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Located just to the northwest of Spokane, Riverside State Park was first developed by the Civilian Conservation Corps from 1933-36. This 14,000 acre park is Washington’s largest and permits various activities, to include hiking, biking, ATV riding, fishing, camping and rock climbing. It also is home to the Spokane House Interpretive Center which provides numerous exhibits regarding the rich history of the area.


  • Popular CCC suspension bridge.
  • Living history re-enactment at the interpretive center.
  • Spokane House Interpretive Center

Situated along the Spokane and Little Spokane Rivers, there are still several CCC structures within the park, such as a popular suspension bridge, kitchen shelter and restroom at the Bowl and Pitcher Campground.  The park residence, office and maintenance shop were also built with the labors of the members of the CCC.  The entire district was added to the National Register of Historic Places in 1988.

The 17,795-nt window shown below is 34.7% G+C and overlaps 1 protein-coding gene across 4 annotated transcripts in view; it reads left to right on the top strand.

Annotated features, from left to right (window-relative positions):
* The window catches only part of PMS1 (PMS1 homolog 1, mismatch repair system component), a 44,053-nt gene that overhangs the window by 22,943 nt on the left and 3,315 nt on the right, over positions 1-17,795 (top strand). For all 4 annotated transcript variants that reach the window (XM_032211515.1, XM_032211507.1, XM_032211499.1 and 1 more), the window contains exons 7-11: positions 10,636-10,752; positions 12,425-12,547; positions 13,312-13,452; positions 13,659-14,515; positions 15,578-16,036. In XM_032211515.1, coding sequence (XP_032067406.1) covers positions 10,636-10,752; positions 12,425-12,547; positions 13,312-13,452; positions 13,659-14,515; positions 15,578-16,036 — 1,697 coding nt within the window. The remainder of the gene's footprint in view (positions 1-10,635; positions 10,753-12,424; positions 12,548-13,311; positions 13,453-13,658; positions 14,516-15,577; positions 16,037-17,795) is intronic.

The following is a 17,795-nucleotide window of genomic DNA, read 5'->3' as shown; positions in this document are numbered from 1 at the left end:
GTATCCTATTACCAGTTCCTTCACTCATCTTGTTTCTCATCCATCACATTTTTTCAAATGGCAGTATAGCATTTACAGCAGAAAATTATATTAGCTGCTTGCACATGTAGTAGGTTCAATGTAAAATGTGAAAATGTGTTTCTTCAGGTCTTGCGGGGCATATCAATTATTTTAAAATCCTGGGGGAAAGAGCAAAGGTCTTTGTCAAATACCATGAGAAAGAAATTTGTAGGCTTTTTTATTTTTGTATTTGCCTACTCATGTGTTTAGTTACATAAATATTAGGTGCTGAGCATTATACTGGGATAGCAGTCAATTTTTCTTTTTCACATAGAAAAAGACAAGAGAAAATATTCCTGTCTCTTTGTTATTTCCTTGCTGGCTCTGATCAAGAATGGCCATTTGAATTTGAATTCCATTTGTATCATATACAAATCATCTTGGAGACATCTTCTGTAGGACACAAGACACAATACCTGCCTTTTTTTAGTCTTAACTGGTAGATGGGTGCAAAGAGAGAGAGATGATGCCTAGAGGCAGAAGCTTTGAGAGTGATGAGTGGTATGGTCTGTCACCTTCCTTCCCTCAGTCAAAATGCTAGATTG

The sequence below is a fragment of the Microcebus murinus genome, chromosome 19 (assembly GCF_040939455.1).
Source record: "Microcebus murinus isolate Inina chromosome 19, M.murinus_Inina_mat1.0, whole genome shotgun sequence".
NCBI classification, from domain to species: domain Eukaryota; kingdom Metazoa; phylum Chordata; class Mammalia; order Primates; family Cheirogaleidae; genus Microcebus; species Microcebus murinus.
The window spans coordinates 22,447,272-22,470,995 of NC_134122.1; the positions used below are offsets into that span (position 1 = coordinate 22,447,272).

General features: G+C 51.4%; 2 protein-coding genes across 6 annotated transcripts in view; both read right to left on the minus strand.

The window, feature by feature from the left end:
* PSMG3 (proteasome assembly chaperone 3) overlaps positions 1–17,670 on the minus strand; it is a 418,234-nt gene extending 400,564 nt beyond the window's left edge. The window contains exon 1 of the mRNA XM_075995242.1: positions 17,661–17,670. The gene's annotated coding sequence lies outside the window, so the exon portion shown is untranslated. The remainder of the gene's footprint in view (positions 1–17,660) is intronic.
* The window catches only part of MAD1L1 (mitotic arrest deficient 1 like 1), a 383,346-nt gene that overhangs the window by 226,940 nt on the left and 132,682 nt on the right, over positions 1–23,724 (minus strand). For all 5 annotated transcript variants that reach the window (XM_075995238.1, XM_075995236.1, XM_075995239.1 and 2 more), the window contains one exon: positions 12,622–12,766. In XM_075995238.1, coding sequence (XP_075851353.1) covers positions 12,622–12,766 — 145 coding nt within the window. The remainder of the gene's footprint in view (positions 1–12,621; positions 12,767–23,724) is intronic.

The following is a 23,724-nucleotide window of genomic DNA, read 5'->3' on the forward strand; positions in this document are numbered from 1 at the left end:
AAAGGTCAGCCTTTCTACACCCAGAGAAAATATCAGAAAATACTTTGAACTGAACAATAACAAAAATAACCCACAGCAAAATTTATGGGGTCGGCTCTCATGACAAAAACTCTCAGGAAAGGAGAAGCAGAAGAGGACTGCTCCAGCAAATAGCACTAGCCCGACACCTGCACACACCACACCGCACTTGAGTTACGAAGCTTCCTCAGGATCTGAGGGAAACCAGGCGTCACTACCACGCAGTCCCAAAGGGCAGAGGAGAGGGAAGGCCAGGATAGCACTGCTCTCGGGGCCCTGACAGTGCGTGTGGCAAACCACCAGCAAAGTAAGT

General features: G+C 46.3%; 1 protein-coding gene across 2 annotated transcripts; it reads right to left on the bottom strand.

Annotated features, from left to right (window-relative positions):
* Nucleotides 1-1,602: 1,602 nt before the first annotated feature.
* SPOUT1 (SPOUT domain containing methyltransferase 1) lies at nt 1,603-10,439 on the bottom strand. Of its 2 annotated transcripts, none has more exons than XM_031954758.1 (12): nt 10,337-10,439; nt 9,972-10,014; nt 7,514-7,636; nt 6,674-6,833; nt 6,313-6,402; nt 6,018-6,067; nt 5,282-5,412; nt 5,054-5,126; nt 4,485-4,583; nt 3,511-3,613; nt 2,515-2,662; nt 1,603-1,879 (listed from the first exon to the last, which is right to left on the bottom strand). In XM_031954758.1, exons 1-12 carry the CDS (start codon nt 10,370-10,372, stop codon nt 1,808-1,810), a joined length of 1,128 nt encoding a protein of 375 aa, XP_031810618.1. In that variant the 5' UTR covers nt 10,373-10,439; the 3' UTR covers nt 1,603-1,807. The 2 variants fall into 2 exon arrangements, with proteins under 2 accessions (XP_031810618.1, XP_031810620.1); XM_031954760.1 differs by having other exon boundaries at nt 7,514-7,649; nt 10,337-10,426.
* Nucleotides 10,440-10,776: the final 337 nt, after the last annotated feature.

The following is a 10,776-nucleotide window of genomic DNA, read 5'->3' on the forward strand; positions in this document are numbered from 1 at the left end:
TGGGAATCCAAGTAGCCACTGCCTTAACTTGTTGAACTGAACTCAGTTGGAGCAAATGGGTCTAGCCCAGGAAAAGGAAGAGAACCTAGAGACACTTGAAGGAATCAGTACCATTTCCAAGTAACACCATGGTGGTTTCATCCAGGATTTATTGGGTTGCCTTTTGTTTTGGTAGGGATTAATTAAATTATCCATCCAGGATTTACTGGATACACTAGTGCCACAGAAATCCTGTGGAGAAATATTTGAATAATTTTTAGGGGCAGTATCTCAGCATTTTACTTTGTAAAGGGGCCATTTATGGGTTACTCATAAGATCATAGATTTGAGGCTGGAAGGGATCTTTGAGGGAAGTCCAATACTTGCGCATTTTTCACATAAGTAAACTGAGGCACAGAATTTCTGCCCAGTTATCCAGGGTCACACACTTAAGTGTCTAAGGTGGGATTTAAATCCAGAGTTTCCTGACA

For those in search of history, the Spokane House Interpretive Center provides all you’ll need.  It offers various exhibits devoted to the Spokane Native Americans, early settlers, fur trappers and the area’s fort and military history.  The Spokane House was initially established in 1810 as a fur trading post and was the first permanent white settlement in the state.  Founded by the British-Canadian North West Company, it soon had competition for pelts from John Jacob Astor’s Pacific Fur Company, which established its own outpost, known as Fort Spokane, in 1812. 

However, Fort Spokane was purchased from the Pacific Fur Company in 1813, and the North West Company eventually merged with the Hudson’s Bay Company in 1821.  The Hudson’s Bay Company then abandoned both the fort and the Spokane House due to their inaccessibility in 1825.  Subsequent archaeological digs in the 1950s and 60s established the locations of both Fort Spokane and the Spokane House and the Interpretive Center continues to tell their stories.